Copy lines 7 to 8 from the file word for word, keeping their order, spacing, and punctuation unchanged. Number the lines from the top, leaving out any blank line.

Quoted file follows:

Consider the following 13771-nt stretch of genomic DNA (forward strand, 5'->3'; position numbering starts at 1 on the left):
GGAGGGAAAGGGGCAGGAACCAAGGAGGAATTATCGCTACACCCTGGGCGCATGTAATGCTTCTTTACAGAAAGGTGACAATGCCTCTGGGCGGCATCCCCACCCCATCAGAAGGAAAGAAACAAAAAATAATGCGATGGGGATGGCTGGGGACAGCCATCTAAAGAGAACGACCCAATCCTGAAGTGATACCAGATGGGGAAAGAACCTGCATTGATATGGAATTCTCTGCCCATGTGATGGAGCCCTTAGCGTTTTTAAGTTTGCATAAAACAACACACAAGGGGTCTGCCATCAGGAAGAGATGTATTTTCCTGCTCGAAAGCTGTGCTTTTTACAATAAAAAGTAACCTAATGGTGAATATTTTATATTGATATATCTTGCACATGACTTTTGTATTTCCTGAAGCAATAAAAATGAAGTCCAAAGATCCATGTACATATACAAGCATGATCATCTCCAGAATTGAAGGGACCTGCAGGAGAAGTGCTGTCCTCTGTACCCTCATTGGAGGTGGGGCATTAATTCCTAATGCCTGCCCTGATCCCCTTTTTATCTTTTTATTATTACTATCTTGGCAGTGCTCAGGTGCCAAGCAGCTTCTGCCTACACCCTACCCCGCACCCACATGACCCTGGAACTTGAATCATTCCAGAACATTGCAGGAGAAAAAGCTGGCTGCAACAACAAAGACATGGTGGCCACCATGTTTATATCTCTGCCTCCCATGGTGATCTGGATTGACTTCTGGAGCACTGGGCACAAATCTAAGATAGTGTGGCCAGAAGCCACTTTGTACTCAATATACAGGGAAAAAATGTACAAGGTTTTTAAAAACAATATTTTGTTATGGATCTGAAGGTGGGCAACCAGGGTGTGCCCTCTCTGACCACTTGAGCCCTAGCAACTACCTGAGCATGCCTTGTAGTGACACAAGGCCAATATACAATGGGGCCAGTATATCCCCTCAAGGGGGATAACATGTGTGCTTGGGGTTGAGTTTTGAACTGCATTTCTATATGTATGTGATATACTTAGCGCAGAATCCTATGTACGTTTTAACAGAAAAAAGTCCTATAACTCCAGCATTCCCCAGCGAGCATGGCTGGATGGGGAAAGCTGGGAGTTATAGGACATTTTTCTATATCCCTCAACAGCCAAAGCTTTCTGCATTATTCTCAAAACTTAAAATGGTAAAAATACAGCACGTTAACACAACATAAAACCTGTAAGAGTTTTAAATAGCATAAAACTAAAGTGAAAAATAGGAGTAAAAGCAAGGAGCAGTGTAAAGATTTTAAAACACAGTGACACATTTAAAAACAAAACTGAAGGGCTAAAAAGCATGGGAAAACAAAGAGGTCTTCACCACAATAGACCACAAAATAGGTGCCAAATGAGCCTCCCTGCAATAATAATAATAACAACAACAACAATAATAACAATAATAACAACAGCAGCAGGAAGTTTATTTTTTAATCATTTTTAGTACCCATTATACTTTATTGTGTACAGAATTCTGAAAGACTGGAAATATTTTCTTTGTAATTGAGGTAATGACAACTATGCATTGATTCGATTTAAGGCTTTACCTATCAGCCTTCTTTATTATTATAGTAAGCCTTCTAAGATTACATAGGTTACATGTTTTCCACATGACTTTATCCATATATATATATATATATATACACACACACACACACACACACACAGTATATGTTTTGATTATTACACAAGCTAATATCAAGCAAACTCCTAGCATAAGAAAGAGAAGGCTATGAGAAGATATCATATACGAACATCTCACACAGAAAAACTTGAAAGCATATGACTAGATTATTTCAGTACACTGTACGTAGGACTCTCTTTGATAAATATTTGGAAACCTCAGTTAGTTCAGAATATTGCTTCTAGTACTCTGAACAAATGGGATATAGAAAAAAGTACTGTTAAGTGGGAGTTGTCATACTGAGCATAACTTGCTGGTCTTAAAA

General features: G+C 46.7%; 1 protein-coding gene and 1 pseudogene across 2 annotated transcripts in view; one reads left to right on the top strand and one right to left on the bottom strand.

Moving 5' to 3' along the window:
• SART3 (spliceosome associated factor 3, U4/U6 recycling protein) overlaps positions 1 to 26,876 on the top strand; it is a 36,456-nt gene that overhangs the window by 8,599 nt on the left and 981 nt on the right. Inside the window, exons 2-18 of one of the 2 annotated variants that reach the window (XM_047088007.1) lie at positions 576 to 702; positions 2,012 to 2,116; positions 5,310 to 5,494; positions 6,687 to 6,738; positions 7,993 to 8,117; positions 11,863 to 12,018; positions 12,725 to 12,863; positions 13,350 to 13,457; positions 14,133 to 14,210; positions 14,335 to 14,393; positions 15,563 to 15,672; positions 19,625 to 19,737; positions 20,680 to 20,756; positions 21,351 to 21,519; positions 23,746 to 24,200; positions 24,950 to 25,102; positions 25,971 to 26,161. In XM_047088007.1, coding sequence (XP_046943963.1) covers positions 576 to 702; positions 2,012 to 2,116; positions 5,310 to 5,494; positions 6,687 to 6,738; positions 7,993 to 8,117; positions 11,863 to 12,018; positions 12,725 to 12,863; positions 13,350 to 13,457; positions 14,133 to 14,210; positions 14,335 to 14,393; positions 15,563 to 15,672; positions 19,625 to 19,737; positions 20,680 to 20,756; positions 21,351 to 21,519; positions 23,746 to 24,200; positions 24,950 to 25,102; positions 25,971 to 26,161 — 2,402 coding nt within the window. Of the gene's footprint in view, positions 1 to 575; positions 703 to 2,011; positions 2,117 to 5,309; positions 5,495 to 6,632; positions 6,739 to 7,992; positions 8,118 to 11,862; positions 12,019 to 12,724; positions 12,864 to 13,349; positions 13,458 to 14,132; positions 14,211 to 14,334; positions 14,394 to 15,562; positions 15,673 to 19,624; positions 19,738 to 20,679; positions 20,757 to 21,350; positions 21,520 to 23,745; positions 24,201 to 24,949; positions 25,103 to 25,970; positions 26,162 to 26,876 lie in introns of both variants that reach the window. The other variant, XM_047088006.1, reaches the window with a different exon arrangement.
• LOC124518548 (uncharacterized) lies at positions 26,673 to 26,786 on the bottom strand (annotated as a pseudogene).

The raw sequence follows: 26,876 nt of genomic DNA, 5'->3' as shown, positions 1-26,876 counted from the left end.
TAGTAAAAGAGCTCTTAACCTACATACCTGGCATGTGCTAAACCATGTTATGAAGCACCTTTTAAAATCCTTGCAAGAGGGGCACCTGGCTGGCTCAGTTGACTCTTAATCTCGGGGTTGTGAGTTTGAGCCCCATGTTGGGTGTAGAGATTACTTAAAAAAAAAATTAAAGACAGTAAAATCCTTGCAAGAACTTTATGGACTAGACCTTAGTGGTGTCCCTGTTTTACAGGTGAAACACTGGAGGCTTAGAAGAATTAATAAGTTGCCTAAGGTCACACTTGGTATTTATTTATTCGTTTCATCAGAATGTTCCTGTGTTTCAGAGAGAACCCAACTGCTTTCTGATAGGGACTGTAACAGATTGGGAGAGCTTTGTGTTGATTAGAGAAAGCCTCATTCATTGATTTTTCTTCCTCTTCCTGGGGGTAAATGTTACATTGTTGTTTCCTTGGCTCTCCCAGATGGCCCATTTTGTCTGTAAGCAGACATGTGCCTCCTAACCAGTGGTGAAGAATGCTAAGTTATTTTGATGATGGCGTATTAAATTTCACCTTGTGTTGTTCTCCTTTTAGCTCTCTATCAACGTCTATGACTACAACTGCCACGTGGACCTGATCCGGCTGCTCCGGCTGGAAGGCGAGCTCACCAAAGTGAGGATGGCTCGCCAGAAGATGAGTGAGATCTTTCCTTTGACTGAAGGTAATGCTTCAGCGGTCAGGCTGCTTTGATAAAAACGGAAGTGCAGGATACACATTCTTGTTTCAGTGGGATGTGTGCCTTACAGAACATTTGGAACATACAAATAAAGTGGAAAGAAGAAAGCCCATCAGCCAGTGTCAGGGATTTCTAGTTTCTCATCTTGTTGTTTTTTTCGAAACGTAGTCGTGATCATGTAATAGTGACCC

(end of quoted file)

The raw sequence follows: 26,876 nt of genomic DNA, 5'->3' as shown, positions 1-26,876 counted from the left end.
TAGTAAAAGAGCTCTTAACCTACATACCTGGCATGTGCTAAACCATGTTATGAAGCACCTTTTAAAATCCTTGCAAGAGGGGCACCTGGCTGGCTCAGTTGACTCTTAATCTCGGGGTTGTGAGTTTGAGCCCCATGTTGGGTGTAGAGATTACTTAAAAAAAAAATTAAAGACAGTAAAATCCTTGCAAGAACTTTATGGACTAGACCTTAGTGGTGTCCCTGTTTTACAGGTGAAACACTGGAGGCTTAGAAGAATTAATAAGTTGCCTAAGGTCACACTTGGTATTTATTTATTCGTTTCATCAGAATGTTCCTGTGTTTCAGAGAGAACCCAACTGCTTTCTGATAGGGACTGTAACAGATTGGGAGAGCTTTGTGTTGATTAGAGAAAGCCTCATTCATTGATTTTTCTTCCTCTTCCTGGGGGTAAATGTTACATTGTTGTTTCCTTGGCTCTCCCAGATGGCCCATTTTGTCTGTAAGCAGACATGTGCCTCCTAACCAGTGGTGAAGAATGCTAAGTTATTTTGATGATGGCGTATTAAATTTCACCTTGTGTTGTTCTCCTTTTAGCTCTCTATCAACGTCTATGACTACAACTGCCACGTGGACCTGATCCGGCTGCTCCGGCTGGAAGGCGAGCTCACCAAAGTGAGGATGGCTCGCCAGAAGATGAGTGAGATCTTTCCTTTGACTGAAGGTAATGCTTCAGCGGTCAGGCTGCTTTGATAAAAACGGAAGTGCAGGATACACATTCTTGTTTCAGTGGGATGTGTGCCTTACAGAACATTTGGAACATACAAATAAAGTGGAAAGAAGAAAGCCCATCAGCCAGTGTCAGGGATTTCTAGTTTCTCATCTTGTTGTTTTTTTCGAAACGTAGTCGTGATCATGTAATAGTGACCC